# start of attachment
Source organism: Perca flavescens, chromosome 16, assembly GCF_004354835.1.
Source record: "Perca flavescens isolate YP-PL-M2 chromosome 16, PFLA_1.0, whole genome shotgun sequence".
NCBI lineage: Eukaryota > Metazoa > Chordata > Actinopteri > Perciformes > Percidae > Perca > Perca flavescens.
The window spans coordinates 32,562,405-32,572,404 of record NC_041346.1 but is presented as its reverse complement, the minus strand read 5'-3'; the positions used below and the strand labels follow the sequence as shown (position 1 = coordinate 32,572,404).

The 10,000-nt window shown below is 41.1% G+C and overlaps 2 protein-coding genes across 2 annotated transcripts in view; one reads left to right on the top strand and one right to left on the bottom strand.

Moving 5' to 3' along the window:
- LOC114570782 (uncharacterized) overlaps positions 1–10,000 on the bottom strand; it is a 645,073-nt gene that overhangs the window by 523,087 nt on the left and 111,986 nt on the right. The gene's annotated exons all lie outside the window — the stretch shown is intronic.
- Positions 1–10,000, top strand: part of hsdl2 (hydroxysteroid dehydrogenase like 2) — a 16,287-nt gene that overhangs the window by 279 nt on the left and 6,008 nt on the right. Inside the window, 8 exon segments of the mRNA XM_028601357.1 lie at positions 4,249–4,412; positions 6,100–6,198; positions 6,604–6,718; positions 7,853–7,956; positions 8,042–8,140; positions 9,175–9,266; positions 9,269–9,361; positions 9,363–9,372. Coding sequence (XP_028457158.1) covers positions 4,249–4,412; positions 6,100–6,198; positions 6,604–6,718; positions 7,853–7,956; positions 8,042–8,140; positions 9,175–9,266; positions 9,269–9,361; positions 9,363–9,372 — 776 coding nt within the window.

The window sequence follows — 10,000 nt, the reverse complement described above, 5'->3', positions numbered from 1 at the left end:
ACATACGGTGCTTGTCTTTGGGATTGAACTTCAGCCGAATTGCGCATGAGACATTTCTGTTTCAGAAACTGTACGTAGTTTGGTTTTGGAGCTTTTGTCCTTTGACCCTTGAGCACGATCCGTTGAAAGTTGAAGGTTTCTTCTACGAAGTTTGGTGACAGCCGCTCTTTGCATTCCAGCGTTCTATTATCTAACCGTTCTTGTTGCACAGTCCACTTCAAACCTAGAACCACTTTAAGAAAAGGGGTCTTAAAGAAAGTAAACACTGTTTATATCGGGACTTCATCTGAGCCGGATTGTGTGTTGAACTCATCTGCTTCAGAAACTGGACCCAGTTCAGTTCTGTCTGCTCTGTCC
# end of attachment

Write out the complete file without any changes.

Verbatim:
Source organism: Perca flavescens, chromosome 16, assembly GCF_004354835.1.
Source record: "Perca flavescens isolate YP-PL-M2 chromosome 16, PFLA_1.0, whole genome shotgun sequence".
NCBI lineage: Eukaryota > Metazoa > Chordata > Actinopteri > Perciformes > Percidae > Perca > Perca flavescens.
The window spans coordinates 32,562,405-32,572,404 of record NC_041346.1 but is presented as its reverse complement, the minus strand read 5'-3'; the positions used below and the strand labels follow the sequence as shown (position 1 = coordinate 32,572,404).

The 10,000-nt window shown below is 41.1% G+C and overlaps 2 protein-coding genes across 2 annotated transcripts in view; one reads left to right on the top strand and one right to left on the bottom strand.

Moving 5' to 3' along the window:
- LOC114570782 (uncharacterized) overlaps positions 1–10,000 on the bottom strand; it is a 645,073-nt gene that overhangs the window by 523,087 nt on the left and 111,986 nt on the right. The gene's annotated exons all lie outside the window — the stretch shown is intronic.
- Positions 1–10,000, top strand: part of hsdl2 (hydroxysteroid dehydrogenase like 2) — a 16,287-nt gene that overhangs the window by 279 nt on the left and 6,008 nt on the right. Inside the window, 8 exon segments of the mRNA XM_028601357.1 lie at positions 4,249–4,412; positions 6,100–6,198; positions 6,604–6,718; positions 7,853–7,956; positions 8,042–8,140; positions 9,175–9,266; positions 9,269–9,361; positions 9,363–9,372. Coding sequence (XP_028457158.1) covers positions 4,249–4,412; positions 6,100–6,198; positions 6,604–6,718; positions 7,853–7,956; positions 8,042–8,140; positions 9,175–9,266; positions 9,269–9,361; positions 9,363–9,372 — 776 coding nt within the window.

The window sequence follows — 10,000 nt, the reverse complement described above, 5'->3', positions numbered from 1 at the left end:
ACATACGGTGCTTGTCTTTGGGATTGAACTTCAGCCGAATTGCGCATGAGACATTTCTGTTTCAGAAACTGTACGTAGTTTGGTTTTGGAGCTTTTGTCCTTTGACCCTTGAGCACGATCCGTTGAAAGTTGAAGGTTTCTTCTACGAAGTTTGGTGACAGCCGCTCTTTGCATTCCAGCGTTCTATTATCTAACCGTTCTTGTTGCACAGTCCACTTCAAACCTAGAACCACTTTAAGAAAAGGGGTCTTAAAGAAAGTAAACACTGTTTATATCGGGACTTCATCTGAGCCGGATTGTGTGTTGAACTCATCTGCTTCAGAAACTGGACCCAGTTCAGTTCTGTCTGCTCTGTCC